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On Call: Health Advice from UC San Diego Health Experts

By Dr Alison Moore and Dr Heather Hofflich


Safe Alcohol Consumption for the Aging Not One-Size-Fits-All


The risks and potential benefits of alcohol consumption on healthy aging depend on the amount and frequency of alcohol consumption as well as one’s age and gender, risk for alcoholism, existing medical and psychiatric conditions, and medications.

Low-risk drinking for women of all ages and men aged 65 and older is no more than three drinks on any one day and no more than seven drinks per week. For men younger than 65, the limits are higher—no more than four drinks on any one day and no more than 14 drinks per week.

Safe drinking limits vary with gender and age for several reasons. Women have a lower tolerance to alcohol than men because of smaller body size and lower levels of an enzyme that metabolizes alcohol. Older adults have lower limits than younger adults because of age-related changes in body composition that result in a higher blood alcohol level per amount of alcohol consumed.

If one has a personal or family history of alcoholism, drinking any alcohol may be risky. Certain medical and psychiatric conditions are also made worse or are caused by alcohol. For example, any amount of alcohol can cause a gout flare, and three drinks a day can worsen high blood pressure and depression. Many medications are made less effective or have harmful side effects with alcohol.

More research needs to be done, but drinking one standard drink daily has been associated with reduced risk for cardiovascular disease, particularly among older adults with risk factors for cardiovascular disease (diabetes, a prior heart attack, or high blood pressure). Alison Moore.

What are the Symptoms of a Thyroid Problem?

The thyroid gland is butterfly-shaped and located in the lower front of the neck. The thyroid controls the body’s metabolism by producing a hormone. The most common thyroid problems, hypothyroidism and hyperthyroidism, are a result of abnormal hormone production. Here’s an overview of these two types:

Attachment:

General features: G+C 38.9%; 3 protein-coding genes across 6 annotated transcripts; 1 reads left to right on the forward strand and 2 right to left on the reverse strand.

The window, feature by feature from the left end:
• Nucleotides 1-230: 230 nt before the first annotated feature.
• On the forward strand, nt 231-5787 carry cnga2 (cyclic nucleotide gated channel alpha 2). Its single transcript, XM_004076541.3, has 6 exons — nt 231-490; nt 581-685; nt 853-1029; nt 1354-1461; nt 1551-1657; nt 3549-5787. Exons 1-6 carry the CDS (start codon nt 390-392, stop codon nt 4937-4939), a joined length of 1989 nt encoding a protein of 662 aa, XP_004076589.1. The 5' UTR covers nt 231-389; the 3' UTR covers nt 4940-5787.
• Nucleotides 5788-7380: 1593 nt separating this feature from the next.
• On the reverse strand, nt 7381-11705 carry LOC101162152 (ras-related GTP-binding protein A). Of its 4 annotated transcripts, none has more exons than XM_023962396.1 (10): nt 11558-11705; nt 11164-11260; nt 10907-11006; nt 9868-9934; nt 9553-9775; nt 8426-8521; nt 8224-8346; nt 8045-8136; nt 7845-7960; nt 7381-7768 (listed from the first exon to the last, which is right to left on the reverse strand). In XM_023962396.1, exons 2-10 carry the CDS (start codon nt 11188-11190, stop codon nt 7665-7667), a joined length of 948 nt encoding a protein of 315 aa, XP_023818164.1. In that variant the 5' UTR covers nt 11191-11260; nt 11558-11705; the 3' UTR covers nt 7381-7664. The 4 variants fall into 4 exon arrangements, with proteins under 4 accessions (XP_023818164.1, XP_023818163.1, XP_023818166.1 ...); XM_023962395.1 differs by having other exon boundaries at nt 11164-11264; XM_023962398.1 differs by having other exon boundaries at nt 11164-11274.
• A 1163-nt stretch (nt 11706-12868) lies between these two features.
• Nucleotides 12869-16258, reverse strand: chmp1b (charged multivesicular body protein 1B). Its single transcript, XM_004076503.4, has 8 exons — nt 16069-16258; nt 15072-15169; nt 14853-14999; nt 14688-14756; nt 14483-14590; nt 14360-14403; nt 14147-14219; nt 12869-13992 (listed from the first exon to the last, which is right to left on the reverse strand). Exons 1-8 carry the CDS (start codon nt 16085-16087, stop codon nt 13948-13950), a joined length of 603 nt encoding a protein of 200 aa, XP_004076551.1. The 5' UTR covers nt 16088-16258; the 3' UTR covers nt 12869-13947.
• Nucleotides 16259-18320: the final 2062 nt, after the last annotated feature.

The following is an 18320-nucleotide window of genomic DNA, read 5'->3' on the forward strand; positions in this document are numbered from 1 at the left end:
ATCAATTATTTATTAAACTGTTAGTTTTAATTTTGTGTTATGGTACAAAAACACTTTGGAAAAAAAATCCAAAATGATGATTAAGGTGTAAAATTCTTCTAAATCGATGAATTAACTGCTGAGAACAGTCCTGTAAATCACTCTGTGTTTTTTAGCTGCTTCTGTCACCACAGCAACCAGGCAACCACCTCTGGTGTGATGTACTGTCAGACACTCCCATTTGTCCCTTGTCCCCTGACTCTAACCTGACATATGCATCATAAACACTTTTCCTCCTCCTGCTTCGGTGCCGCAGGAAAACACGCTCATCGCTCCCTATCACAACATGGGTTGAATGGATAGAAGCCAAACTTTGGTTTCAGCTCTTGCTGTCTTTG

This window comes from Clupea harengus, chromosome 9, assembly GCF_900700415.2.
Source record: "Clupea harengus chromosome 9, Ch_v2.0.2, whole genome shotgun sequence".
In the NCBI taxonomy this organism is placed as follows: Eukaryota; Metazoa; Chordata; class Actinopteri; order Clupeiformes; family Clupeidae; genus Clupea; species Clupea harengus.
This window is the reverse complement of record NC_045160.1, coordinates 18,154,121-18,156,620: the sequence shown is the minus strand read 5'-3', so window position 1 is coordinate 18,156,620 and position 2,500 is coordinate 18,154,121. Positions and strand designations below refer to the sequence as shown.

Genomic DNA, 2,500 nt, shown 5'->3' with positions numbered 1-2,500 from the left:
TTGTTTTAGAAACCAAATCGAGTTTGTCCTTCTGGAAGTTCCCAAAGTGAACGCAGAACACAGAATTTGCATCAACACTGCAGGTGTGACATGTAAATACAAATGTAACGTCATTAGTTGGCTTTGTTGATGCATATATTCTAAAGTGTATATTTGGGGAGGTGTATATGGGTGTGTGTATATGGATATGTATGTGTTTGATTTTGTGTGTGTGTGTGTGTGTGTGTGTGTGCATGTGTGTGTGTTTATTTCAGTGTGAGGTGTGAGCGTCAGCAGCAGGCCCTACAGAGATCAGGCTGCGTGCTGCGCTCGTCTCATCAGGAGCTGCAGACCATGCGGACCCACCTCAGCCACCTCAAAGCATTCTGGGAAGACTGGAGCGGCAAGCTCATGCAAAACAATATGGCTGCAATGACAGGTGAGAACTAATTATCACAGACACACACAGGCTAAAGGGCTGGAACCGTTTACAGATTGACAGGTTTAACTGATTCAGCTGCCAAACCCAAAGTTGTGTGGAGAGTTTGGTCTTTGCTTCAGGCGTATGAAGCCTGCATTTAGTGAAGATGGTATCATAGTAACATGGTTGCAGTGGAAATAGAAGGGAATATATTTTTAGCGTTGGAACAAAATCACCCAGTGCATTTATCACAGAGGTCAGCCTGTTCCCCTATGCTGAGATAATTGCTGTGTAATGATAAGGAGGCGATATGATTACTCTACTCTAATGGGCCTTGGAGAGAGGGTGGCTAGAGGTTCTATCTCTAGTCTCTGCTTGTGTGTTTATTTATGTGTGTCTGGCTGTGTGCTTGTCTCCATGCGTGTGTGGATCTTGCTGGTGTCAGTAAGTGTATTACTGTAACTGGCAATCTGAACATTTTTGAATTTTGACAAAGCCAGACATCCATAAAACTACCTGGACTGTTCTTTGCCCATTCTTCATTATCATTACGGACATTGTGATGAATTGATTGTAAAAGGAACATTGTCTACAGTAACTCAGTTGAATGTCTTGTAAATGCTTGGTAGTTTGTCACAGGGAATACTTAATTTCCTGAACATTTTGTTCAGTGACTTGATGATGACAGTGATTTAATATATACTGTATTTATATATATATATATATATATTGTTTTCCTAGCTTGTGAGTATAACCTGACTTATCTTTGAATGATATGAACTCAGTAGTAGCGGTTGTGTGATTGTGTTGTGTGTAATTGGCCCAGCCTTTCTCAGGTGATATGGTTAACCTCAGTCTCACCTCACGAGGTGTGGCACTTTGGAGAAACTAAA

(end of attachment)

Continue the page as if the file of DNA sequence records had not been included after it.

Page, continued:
Hypothyroidism: This means that the thyroid gland is not producing enough thyroid hormone. The most common symptoms are fatigue, dry skin, weight gain, and constipation. You may notice feeling colder than normal. Forgetfulness and depression can also be signs of low thyroid production. Hair loss can also be another sign. The only true way to know for sure if you have hypothyroid disease is to have your physician perform a TSH test.

Hyperthyroidism: Hyperthyroidism means that the thyroid gland is producing too much thyroid hormone and is overactive. Symptoms include heart palpitations, increased anxiety, loose/more frequent bowel movement or diarrhea and weight loss. Tremors in your hands and muscle weakness in your thighs and arms can occur as well. In a form of hyperthyroidism called Grave’s disease, your eyes may enlarge or bulge and your thyroid gland may enlarge. If you feel you have any of these symptoms, please contact your doctor to have your TSH checked. Heather Hofflich.

For questions, comments or topic suggestions, please contact +1-619 471 0234 or

Alison Moore, MD, MPH, Primary Care physician and Chief of Medicine for seniors

Heather Hofflich, DO, Primary Care and Endocrine Physician


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